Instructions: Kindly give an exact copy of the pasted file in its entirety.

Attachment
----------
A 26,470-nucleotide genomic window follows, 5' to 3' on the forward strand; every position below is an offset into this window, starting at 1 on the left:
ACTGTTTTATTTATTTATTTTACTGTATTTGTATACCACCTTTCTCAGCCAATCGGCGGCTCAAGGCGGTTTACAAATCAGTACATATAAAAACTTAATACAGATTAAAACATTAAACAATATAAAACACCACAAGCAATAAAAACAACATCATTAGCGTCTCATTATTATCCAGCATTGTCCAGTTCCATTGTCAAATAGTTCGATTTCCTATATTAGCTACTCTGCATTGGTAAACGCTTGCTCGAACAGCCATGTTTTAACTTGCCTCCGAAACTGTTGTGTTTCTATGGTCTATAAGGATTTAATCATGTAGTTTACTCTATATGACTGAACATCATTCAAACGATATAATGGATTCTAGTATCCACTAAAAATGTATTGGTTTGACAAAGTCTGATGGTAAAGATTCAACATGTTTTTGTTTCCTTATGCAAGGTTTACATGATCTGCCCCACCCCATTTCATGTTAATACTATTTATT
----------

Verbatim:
A 26,470-nucleotide genomic window follows, 5' to 3' on the forward strand; every position below is an offset into this window, starting at 1 on the left:
ACTGTTTTATTTATTTATTTTACTGTATTTGTATACCACCTTTCTCAGCCAATCGGCGGCTCAAGGCGGTTTACAAATCAGTACATATAAAAACTTAATACAGATTAAAACATTAAACAATATAAAACACCACAAGCAATAAAAACAACATCATTAGCGTCTCATTATTATCCAGCATTGTCCAGTTCCATTGTCAAATAGTTCGATTTCCTATATTAGCTACTCTGCATTGGTAAACGCTTGCTCGAACAGCCATGTTTTAACTTGCCTCCGAAACTGTTGTGTTTCTATGGTCTATAAGGATTTAATCATGTAGTTTACTCTATATGACTGAACATCATTCAAACGATATAATGGATTCTAGTATCCACTAAAAATGTATTGGTTTGACAAAGTCTGATGGTAAAGATTCAACATGTTTTTGTTTCCTTATGCAAGGTTTACATGATCTGCCCCACCCCATTTCATGTTAATACTATTTATT